## Matlab Introduction

Matlab is a program that has been developed for the general solution of mathematical equations, data processing, and data display. MATLAB is an acronym for MATrix LABoratory and it is a highly optimized numerical computation and matrix manipulation package. It is an excellent tool for developing numerical models of problems, performing mathematical operations on large data sets, displaying data in one, two, three, or four dimensions, and solving simultaneous equations. In general, Matlab has been developed as a numerical tool and so best works on real numbers, rather than symbolic operations.

Matlab is a product of The Mathworks. Cleve Moler is the inventor of Matlab and a founder of Matlab.

In short, if you can write an equation that you think represents a relationship between two or more variables and need to graph your results, Matlab is the tool to use. First, we will go through a short introduction on Matlab concepts, entry formats, graphics, M-files, and functions.

### Getting started

Copy and paste this into the Matlab command line: playbackdemo('GettingStartedwithMATLAB', 'toolbox/matlab/demos/html')

### Startup Matlab Through "My Apps"

Matlab startup instructions (slightly old, but still basically works). Any of the various versions of Matlab will work for our purposes. You will want to "Run app now."

Video demonstration:

### Matlab GUI Overview  Each version of Matlab (Mac/Windows/Linux) has a similar layout. There are only 3 elements in this window I use on a regular basis:
• the Command Window
• the Workspace window
• the Current Directory line
• the Editor window.

### Basic Math Functions (Matlab as a fancy calculator)

Matlab can be used to perform the very simplest of calculations. Functions used to do basic math are quite intuitive and so I won't dwell on this topic for long. But these functions do form the basis for all of your problems that you will solve within the Matlab environment.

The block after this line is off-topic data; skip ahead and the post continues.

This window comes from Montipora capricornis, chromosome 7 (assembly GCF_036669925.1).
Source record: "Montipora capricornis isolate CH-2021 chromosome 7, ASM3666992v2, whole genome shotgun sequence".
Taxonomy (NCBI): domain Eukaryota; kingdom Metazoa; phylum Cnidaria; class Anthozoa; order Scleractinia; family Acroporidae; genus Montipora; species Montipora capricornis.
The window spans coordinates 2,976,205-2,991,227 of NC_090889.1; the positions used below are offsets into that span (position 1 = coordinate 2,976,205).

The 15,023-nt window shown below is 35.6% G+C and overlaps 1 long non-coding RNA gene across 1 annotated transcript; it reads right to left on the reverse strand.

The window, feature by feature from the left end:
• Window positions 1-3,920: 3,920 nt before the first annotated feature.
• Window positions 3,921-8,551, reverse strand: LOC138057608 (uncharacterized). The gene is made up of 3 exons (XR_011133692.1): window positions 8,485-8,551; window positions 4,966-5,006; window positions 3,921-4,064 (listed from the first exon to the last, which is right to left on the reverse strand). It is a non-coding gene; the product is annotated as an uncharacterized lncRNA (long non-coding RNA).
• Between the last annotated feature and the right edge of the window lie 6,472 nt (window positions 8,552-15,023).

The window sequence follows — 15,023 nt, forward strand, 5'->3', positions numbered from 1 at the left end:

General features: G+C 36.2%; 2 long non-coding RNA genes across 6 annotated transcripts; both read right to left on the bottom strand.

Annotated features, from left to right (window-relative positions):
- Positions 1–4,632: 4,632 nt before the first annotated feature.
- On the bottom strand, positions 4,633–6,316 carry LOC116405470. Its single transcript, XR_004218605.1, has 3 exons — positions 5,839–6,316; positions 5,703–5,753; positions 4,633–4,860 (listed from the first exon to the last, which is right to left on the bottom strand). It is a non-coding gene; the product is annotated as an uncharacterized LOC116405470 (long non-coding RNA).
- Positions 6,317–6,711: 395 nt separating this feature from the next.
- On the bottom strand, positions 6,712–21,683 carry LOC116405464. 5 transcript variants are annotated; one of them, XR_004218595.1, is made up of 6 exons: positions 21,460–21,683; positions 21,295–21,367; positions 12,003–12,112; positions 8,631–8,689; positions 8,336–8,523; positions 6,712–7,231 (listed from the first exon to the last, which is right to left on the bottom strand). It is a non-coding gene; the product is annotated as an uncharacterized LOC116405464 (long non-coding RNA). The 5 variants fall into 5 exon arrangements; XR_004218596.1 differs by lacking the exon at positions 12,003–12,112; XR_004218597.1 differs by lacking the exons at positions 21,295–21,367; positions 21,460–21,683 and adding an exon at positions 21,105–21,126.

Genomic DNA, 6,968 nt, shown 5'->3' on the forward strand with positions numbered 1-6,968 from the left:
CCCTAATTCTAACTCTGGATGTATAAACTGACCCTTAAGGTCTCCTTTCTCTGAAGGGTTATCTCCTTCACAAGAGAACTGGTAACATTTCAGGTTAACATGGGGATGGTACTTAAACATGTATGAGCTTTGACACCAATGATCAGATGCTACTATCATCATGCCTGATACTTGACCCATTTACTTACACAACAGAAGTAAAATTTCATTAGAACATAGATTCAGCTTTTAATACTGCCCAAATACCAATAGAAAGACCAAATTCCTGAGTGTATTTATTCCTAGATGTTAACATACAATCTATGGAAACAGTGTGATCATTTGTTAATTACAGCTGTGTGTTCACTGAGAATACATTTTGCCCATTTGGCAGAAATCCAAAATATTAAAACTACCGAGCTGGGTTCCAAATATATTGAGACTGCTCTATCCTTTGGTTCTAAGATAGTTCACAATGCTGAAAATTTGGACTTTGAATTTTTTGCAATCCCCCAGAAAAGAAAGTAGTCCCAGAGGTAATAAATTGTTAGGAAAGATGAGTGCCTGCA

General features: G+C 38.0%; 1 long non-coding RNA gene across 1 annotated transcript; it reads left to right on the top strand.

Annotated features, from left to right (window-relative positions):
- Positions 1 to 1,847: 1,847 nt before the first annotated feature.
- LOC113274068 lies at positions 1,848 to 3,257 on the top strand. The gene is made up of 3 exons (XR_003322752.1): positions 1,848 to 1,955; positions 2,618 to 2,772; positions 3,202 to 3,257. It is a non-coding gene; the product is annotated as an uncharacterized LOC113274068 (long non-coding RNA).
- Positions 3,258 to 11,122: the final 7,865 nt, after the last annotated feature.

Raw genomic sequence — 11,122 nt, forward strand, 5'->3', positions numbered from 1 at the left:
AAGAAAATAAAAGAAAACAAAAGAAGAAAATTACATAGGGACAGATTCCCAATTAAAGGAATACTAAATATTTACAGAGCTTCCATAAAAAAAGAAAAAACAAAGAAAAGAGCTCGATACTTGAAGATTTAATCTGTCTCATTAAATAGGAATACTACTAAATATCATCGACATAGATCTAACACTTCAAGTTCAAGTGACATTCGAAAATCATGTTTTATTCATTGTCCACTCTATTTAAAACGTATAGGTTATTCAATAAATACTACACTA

NOTE: For multiplication, division, and exponents, remember to use the dot (.) BEFORE the math symbol. This is not necessarily needed all the time, but is good practice to use it anyway to avoid problems with vector and matrix operations in the future.
Addition (+)
```>> 4 + 7

ans =

11

```
Subtraction (-)
```>> 48 - 8.2

ans =

39.8

```
Multiplication (.*)
```>> 4.53 .* 6

ans =

27.18

```
Division (./)
```>> 200 ./ 50

ans =

4

```
Exponents (.^)
```>> 4.1 .^ 3

ans =

68.921

```
Trig Functions in Radians (sin, cos, tan, sec, cot, csc)
```>> sin(0.8)

ans =

0.71736

```
Trig Function in Degrees (sind, cosd, tand, secd, cotd, cscd)
```>> sind(90)

ans =

1

```
Inverse Trig Functions in Radians (asin, acos, atan, atan2, asec, acot, acsc)
```>> acos(0.567)

ans =

0.96794

```
Inverse Trig Functions in Degrees (asind, acosd, atand, asecd, acotd, acscd)
```>> acosd(0.5)

ans =

60

```
Square Roots
```>> sqrt(16)

ans =

4

```
Exponentials
```>> exp(2.3)

ans =

9.9742

```
Natural Logarithms
```>> log(456384)

ans =

13.031

```
Base 10 Logarithms (this is special)
```>> log10(10000)

ans =

4

```
Absolute Value